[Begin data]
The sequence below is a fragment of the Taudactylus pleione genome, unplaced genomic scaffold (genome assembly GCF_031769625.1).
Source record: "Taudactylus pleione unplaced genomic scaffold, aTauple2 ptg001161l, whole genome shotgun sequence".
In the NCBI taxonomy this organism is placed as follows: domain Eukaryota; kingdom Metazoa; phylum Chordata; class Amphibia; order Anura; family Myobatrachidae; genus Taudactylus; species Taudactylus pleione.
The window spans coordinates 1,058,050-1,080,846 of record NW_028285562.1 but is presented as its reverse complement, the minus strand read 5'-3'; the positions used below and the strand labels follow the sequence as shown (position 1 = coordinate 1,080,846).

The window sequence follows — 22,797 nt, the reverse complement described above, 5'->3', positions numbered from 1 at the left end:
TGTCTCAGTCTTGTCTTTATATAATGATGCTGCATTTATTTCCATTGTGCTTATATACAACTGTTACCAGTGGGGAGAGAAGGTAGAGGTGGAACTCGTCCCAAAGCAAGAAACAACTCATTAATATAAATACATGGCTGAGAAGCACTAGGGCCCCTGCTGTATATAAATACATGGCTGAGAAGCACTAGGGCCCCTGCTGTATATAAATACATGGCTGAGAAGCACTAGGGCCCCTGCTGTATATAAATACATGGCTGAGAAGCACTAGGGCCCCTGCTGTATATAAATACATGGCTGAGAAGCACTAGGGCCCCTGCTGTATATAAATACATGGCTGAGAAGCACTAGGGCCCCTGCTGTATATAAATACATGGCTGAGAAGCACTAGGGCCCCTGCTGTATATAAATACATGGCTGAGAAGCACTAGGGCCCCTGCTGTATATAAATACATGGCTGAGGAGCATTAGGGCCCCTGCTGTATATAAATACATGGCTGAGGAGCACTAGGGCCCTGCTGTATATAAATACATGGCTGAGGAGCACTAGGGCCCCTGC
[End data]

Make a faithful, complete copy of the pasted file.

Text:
The sequence below is a fragment of the Taudactylus pleione genome, unplaced genomic scaffold (genome assembly GCF_031769625.1).
Source record: "Taudactylus pleione unplaced genomic scaffold, aTauple2 ptg001161l, whole genome shotgun sequence".
In the NCBI taxonomy this organism is placed as follows: domain Eukaryota; kingdom Metazoa; phylum Chordata; class Amphibia; order Anura; family Myobatrachidae; genus Taudactylus; species Taudactylus pleione.
The window spans coordinates 1,058,050-1,080,846 of record NW_028285562.1 but is presented as its reverse complement, the minus strand read 5'-3'; the positions used below and the strand labels follow the sequence as shown (position 1 = coordinate 1,080,846).

The window sequence follows — 22,797 nt, the reverse complement described above, 5'->3', positions numbered from 1 at the left end:
TGTCTCAGTCTTGTCTTTATATAATGATGCTGCATTTATTTCCATTGTGCTTATATACAACTGTTACCAGTGGGGAGAGAAGGTAGAGGTGGAACTCGTCCCAAAGCAAGAAACAACTCATTAATATAAATACATGGCTGAGAAGCACTAGGGCCCCTGCTGTATATAAATACATGGCTGAGAAGCACTAGGGCCCCTGCTGTATATAAATACATGGCTGAGAAGCACTAGGGCCCCTGCTGTATATAAATACATGGCTGAGAAGCACTAGGGCCCCTGCTGTATATAAATACATGGCTGAGAAGCACTAGGGCCCCTGCTGTATATAAATACATGGCTGAGAAGCACTAGGGCCCCTGCTGTATATAAATACATGGCTGAGAAGCACTAGGGCCCCTGCTGTATATAAATACATGGCTGAGAAGCACTAGGGCCCCTGCTGTATATAAATACATGGCTGAGGAGCATTAGGGCCCCTGCTGTATATAAATACATGGCTGAGGAGCACTAGGGCCCTGCTGTATATAAATACATGGCTGAGGAGCACTAGGGCCCCTGC